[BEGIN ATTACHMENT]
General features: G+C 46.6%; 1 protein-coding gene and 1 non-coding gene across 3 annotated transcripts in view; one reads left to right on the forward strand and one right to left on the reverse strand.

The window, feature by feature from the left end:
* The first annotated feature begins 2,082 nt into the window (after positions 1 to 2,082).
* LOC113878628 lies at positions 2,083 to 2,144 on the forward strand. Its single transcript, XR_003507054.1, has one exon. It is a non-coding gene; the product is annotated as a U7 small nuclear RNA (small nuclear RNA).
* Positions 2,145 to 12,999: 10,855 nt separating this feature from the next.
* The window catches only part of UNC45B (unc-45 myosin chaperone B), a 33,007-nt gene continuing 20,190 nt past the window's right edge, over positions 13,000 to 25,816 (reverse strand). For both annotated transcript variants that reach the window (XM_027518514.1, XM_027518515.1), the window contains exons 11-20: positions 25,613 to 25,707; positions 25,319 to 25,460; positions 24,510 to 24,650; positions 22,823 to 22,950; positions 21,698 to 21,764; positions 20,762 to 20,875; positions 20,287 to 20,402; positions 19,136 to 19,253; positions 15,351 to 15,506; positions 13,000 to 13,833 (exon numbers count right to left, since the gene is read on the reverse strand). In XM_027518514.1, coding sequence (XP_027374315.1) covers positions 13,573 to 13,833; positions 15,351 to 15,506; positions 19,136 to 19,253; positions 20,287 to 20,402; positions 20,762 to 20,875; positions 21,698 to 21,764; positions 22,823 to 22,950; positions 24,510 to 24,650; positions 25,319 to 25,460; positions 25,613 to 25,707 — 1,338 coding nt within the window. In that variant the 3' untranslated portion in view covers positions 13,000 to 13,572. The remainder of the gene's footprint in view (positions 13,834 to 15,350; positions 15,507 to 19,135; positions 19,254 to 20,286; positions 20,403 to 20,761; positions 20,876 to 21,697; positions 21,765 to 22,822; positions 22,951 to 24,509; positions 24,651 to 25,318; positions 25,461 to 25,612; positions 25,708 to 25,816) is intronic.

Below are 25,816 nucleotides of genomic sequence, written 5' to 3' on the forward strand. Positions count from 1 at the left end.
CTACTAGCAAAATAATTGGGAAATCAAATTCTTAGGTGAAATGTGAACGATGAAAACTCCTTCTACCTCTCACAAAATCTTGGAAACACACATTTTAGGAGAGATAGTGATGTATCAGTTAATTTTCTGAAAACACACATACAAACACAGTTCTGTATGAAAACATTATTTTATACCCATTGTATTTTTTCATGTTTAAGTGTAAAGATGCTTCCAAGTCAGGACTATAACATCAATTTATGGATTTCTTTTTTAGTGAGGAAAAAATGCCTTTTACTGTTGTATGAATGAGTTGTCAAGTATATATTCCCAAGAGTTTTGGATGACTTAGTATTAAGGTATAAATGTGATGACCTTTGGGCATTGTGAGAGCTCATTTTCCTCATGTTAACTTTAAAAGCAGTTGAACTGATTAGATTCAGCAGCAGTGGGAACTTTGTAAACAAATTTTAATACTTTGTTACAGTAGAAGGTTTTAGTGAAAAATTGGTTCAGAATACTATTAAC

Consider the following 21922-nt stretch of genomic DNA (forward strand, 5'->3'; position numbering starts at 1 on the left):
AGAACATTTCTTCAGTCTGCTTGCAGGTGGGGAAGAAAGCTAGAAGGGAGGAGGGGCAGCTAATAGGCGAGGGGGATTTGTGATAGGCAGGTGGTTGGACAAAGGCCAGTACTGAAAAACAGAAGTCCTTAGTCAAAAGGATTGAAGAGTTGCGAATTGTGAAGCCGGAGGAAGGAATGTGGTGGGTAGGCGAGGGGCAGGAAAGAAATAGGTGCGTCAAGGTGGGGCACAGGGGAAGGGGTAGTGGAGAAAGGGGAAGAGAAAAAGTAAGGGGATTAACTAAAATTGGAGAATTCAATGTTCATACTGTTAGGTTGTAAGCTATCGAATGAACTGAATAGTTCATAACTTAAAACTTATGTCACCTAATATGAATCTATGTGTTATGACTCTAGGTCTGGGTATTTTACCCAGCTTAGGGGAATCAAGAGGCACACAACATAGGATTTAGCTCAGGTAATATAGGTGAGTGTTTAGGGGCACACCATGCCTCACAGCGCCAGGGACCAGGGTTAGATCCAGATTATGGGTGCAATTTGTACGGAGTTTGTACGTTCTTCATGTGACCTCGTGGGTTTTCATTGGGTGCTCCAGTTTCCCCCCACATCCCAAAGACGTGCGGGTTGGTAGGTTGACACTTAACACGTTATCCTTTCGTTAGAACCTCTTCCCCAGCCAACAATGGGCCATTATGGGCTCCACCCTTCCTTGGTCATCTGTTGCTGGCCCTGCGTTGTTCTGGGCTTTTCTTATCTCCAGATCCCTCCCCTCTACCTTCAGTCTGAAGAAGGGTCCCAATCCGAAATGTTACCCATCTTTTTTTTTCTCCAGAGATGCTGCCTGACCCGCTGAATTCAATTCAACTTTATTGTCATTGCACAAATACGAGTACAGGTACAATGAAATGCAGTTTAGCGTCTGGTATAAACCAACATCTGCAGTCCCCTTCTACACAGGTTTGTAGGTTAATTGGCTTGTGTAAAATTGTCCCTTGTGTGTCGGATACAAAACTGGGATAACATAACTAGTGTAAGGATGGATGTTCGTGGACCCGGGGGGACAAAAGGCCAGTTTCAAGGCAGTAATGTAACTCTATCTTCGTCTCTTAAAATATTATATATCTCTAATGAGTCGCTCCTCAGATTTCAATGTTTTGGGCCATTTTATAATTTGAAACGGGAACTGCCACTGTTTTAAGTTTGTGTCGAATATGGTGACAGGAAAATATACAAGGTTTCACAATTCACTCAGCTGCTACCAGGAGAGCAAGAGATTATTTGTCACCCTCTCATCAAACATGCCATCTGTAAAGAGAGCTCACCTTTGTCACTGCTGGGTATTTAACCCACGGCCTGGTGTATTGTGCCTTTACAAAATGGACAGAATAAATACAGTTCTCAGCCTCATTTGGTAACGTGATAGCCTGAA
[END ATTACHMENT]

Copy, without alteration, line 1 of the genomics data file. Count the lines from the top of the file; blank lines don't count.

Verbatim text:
General features: G+C 46.6%; 1 protein-coding gene and 1 non-coding gene across 3 annotated transcripts in view; one reads left to right on the forward strand and one right to left on the reverse strand.